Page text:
Council Members Towsley, Horn, Casagranda and Mayor Squires reported on their time at the Alaska Municipal League (AML) conference. AML is a yearly conference that seeks to train newly elected officials and provide continued, specific learning for all elected officials. Each gave brief reports and thanked the citizens of Seward for sending them. Council Member Horn said that he benefitted from participating in mock meetings, in which he played the role of the City Attorney. Council Member Towsley said that she attended training on the parliamentary procedure.

City of Seward Finance Director Kris Erchinger reported that the City will be opening a new public section of the cemetery, as the current section has reached capacity.

Next followed an open citizen comments forum on any matter relating to the budget. Carol Griswold, a concerned citizen, spoke of her concern with raising the mill rate (the amount per $1,000 used to calculate taxes on property). Further, she urged City Council to “end winter subsidized camping.” Griswold said that winter camping is losing money for the city and is out of compliance with City Code. Griswold pointed to a line item proposed capital expenditure, under the Parks and Recreation budget for a $20,000 ranger cabin. The  proposed cabin would be built in Two Lakes Park, which Griswold pointed out is not in compliance with City Code. Council Members discussed the matter, and then voted unanimously to remove the line item from the budget.

Resolution 2017-057 sets the new mill rate at 3.84 for the City portion of real property tax. Council Member Casagranda stated that she was “trying to figure out the mill rate.” Assistant City Manager Ron Long explained that we “can predict pretty well what real property is going to do,” but that “personal property can move around.” The increase in mill rate is intended to cover the debt service on road bonds, a measure that was put to public ballot and passed. In the discussion, Casagranda asked about the income that has come from having an oil rig stored at Seward Marine Industrial Center (SMIC). That has generated about $130,000 of unanticipated income for the City. According to Long, unpredictable income such as this is usually not factored into budgets, because it’s uncertain how long it will continue. The oil rig is likely to move away next budget year. Casagranda asked for help understanding what happens with this extra income. Long explained that at year’s end, extra funds are distributed into specific accounts. 50% goes to capital projects and 50% goes to towards building the reserve budget, in an attempt to save 3-6 months worth of City operating expenses. At the conclusion of this discussion, all of the budget related resolutions, 2017-057-2017-067 were voted on and approved unanimously.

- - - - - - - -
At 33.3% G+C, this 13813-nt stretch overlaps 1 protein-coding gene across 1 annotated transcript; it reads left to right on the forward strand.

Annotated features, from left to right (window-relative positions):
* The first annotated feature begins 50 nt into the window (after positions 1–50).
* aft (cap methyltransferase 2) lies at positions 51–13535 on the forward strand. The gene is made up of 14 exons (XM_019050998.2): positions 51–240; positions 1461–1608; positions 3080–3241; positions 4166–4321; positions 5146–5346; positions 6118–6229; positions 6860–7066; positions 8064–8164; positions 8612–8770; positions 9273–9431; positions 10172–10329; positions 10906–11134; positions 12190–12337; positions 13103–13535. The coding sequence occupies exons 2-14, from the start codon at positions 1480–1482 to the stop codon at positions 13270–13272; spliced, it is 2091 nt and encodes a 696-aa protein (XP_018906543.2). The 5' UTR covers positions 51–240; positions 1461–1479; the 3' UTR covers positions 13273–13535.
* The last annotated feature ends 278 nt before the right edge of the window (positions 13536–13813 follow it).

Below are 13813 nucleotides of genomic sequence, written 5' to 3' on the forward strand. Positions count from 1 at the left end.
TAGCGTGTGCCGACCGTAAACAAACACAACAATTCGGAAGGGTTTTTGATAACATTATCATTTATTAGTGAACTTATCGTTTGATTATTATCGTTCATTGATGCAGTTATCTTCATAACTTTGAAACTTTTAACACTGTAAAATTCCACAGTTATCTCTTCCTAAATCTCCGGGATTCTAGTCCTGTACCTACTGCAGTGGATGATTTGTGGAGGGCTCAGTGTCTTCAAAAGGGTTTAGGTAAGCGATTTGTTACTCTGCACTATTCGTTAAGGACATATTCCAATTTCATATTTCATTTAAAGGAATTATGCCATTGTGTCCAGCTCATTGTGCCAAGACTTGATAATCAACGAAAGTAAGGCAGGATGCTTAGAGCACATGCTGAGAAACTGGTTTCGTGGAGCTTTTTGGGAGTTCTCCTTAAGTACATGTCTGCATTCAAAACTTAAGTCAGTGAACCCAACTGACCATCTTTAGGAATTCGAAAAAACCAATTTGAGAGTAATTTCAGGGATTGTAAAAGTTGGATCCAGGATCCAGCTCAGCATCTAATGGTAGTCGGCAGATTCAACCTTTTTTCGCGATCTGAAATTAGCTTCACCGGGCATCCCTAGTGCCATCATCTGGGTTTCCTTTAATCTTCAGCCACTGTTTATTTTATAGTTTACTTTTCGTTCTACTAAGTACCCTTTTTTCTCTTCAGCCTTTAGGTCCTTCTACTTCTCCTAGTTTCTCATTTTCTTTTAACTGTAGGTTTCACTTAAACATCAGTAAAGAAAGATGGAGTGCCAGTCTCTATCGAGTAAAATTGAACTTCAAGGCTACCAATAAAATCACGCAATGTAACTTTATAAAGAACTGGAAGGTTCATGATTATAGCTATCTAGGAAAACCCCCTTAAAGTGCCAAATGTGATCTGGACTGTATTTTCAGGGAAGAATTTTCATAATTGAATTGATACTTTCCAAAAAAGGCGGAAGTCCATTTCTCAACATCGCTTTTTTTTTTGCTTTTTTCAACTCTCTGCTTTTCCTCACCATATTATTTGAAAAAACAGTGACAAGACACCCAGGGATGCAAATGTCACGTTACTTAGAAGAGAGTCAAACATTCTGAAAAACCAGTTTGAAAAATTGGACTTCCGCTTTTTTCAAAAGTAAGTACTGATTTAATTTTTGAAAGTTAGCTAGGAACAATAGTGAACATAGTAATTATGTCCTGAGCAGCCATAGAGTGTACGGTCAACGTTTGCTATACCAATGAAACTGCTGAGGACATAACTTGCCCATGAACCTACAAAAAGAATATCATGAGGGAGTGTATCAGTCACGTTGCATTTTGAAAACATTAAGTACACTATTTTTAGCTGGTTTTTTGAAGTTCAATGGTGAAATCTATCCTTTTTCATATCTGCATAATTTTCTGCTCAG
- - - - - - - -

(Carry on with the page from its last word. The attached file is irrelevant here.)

Resolutions 2017-077 and 2017-078 amend the Seward tariff schedule to implement a 2.1% increase in sewer and water charges. Additionally, the resolutions provide for fees for seasonal shut off of these utilities. Assistant City Manager Ron Long said that “without off and on charges, it places the burden on full year users to pay for the upkeep of infrastructure.” Council Member Towsley asked about whether the resolutions take into account the potential of heat pumps to consume large amounts of water. Public Works Director Doug Schoessler said that “there’s just one heat pump in town at this point; we’re at the tip of this.” He agreed that future installation of heat pumps could have a big effect on how much water is used and thus will need to be processed through the sewage system. Both resolutions passed and the increased water and sewer rates will go into effect January 1, 2018.

City Electric Utility Manager John Foutz and Finance Director Kris Erchinger spoke about Resolution 2017-083. The resolution seeks to update the Bradley Lake project by buying into the Battle Creek diversion, which will divert the creek in order to add longer duration to hydro generation capabilities. Bradley Lake is Alaska’s largest hydro power project, being constructed on the Kenai Peninsula. The City of Seward owns a 1% share in the project. Erchinger said that the “whole project is financed,” and will require a maximum of $42,000 upfront costs. Foutz stated that the project will “only get more economical into the future.” The project is anticipated to provide “653 megawatts per year of power, at a cost 30% less expensive than anything else,” according to Foutz.

The meeting quickly proceeded towards adjournment due to City Code stating that all meetings must end by 10:30pm. Vice Mayor Keil suggested that Citizen comments be heard, followed by adjournment of the meeting for the following morning. Seward Police Officer Patrick Messmer stood to speak at the lectern. He said that “we don’t have representation. That’s why we want a union. It’s not about money.” He said that officers need representation so that “officers feel safe to do their job.”

The meeting adjourned and the large crowd that had stuck it out until the adjournment dispersed out to the sloppy streets of Seward. The following morning, City Council reconvened at 9am, for an additional hour of meeting time. The City goals and priority lists that will be provided to the Kenai Peninsula Borough and the State of Alaska will be discussed at the next regularly scheduled Council meeting. The next Council meeting will be held on Monday, December 11th at 7pm. Recordings of Council meetings can be found at: